While most college graduates may feel limited to shape their permanent career around typical positions associated with their major, Amber Robinson, Orem, Utah, native and McKay alumna, did not. She chose to stay close to her passions, even if that meant pursuing a position outside the traditional elementary classroom after earning a degree in early childhood education.
After earning her bachelor’s degree from the McKay School of Education in 2009, Robinson pursued another passion at George Washington University, earning a graduate certificate in nonprofit management in 2011. She then received a master’s degree in applied educational psychology with a focus in reading at Teachers College, Columbia University in 2012.
Her extensive schooling and internship opportunities have brought her to her current positions as an implementation manager for Lexia Learning and an adjunct professor at Utah Valley University teaching early childhood education.
Between graduating from BYU and going back to school, Robinson moved to Washington, DC, to be a lead teacher for the Smithsonian Early Enrichment Center at the Natural History Museum. Her position provided her with the unique opportunity to teach her students through exhibits in the museum.
When asked about Robinson’s favorite memories of her time at the museum, she recounted, “In the middle of the Natural History Museum is a giant elephant. The kids named him Henry. Whenever we went out on museum visits the kids would always say hello to Henry. I loved that they had a learning environment where they felt comfortable and at home, even though it was a huge museum!”
During graduate school, Robinson worked as a graduate assistant and implemented an after-school service learning program in Harlem, New York. Following that position, she worked as a literacy intervention teacher for five years in the Alpine School District. These experiences reconfirmed her love for helping others and inspired her to go on humanitarian trips, which later became a great passion of hers. “I began going on humanitarian trips right after high school. I went to Kenya and Thailand. It was these experiences that helped confirm my desire to get a degree in education.” Experiencing the humble schooling conditions and interacting with energetic children from around the world have shaped her into the educator that she is today.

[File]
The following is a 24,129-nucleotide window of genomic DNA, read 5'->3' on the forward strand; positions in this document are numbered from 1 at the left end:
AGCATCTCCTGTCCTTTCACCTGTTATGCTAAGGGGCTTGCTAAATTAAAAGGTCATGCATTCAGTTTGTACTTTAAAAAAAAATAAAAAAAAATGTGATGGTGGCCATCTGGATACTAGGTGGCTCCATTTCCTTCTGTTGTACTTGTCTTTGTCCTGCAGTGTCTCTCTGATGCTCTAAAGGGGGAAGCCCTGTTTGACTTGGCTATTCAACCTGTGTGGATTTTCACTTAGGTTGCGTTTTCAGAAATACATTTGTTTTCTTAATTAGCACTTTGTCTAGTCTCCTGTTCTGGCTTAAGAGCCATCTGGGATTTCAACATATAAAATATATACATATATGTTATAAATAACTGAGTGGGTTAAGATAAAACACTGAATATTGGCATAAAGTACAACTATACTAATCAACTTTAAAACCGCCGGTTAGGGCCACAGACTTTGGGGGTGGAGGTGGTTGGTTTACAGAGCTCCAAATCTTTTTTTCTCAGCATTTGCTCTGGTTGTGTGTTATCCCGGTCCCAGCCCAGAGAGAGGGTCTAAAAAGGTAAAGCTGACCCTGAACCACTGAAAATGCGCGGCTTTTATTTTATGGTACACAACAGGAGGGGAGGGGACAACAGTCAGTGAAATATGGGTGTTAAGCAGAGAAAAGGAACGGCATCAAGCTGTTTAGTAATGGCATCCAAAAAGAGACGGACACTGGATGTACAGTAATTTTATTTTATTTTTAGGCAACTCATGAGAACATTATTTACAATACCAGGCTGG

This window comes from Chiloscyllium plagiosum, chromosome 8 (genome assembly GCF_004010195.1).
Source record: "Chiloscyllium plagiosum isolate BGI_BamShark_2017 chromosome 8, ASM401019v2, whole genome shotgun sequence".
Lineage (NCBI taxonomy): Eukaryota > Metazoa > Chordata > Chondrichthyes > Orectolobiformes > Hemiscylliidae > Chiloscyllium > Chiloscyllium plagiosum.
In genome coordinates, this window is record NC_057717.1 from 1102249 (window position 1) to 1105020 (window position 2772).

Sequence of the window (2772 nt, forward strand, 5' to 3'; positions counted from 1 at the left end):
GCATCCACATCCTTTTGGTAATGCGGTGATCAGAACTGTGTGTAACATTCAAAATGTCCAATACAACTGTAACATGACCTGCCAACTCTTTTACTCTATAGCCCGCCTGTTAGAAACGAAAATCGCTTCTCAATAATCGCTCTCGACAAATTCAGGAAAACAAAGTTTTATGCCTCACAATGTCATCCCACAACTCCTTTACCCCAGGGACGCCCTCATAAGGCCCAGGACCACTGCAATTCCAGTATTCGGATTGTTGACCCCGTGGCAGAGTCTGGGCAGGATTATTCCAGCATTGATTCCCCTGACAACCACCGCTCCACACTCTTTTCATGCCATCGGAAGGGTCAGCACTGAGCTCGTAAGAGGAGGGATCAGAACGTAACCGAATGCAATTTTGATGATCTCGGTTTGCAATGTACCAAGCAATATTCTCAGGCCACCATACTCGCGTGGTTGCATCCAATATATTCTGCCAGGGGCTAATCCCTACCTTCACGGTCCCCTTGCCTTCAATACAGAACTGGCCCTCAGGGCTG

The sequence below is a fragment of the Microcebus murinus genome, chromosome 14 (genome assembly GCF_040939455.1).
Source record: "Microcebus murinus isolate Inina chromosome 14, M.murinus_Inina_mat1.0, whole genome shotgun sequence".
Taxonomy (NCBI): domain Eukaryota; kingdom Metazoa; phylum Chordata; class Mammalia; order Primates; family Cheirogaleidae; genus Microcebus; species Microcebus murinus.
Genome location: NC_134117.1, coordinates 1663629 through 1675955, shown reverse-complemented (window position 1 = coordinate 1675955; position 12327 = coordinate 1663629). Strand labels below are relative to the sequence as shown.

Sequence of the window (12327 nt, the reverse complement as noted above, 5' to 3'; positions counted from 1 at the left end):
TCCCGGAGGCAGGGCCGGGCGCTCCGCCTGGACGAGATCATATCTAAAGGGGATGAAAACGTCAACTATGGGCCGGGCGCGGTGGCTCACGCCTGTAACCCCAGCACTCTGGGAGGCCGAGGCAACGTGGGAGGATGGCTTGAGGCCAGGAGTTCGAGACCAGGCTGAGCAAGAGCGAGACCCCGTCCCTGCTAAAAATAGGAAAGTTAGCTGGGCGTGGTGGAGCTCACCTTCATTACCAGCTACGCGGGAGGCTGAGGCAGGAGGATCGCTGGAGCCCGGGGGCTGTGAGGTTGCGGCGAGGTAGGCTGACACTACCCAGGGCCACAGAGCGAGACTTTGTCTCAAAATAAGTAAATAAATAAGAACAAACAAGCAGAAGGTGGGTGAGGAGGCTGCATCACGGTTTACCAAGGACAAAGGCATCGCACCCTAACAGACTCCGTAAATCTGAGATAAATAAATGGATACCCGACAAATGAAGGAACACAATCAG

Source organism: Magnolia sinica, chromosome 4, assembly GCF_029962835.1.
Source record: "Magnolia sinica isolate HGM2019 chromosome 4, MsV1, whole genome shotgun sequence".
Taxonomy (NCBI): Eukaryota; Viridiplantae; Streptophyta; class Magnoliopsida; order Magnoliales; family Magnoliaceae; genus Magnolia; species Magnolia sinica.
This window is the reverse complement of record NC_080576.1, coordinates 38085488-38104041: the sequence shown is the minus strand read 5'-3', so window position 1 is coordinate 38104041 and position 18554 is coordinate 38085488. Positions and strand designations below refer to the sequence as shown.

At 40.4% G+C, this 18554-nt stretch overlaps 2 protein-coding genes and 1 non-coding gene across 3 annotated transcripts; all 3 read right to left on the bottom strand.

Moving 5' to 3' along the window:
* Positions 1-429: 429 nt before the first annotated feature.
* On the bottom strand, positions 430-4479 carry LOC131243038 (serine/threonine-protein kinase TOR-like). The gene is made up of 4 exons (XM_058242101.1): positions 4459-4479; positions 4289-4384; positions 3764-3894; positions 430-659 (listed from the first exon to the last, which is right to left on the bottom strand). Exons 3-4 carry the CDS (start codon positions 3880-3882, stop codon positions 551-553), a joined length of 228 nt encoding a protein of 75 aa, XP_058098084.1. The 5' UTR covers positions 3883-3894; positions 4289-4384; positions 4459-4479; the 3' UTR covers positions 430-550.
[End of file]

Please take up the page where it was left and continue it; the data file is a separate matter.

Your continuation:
Last summer she went to Nepal where she taught children in a small village about the color wheel. Even in humble circumstances she noticed the children were positive and eager to learn. When pointing to the color red, Robinson recalls at least twenty hands being shot up in the air. “That experience teaching colors to the young children in Nepal provided an invaluable reminder of why teaching and learning is so important,” recounted Robinson.
All of these experiences led Robinson to her current position as an implementation manager at Lexia Learning, an online reading program. When asked about her responsibilities as an implementation manager, Robinson said, “I try to engage and motivate educators to leverage the online program for effective literacy instruction in their classrooms. During phone calls and online meetings with administrators we talk about best practices, review current data, and plan professional learning for teachers.”
Teaching and learning isn’t just a passion, but is in her DNA. Robinson said, “My family has always been passionate about education. I come from a long line of educators,” she explained. It is no surprise that she continues to teach, influencing future educators at Utah Valley University as an adjunct professor. “I get to teach Children’s Literature, which was one of my favorite education classes at BYU,” said Robinson. She also teaches Child Guidance and Childhood Literacy.
When she’s not working, Robinson enjoys taking advantage of where she lives—something she encourages everyone to do. Living in Utah, she likes volunteering at the Sundance Film Festival, skiing and visiting national parks.
Robinson advises those considering the field of education to stay close to their passions. “I tell students in my education courses that their greatest impact will come as they focus on what they are passionate about. Don’t develop the mindset that teaching requires a certain personality or that you have to mimic the teaching style you observe. I’ve had the opportunity to work with many diverse educators and I’ve learned from all of them. We need passionate people in the field who can make an impact with their specific skills and talents!”
Writer: Hannah Antillon
Contact: Shauna Valentine (801) 422-8562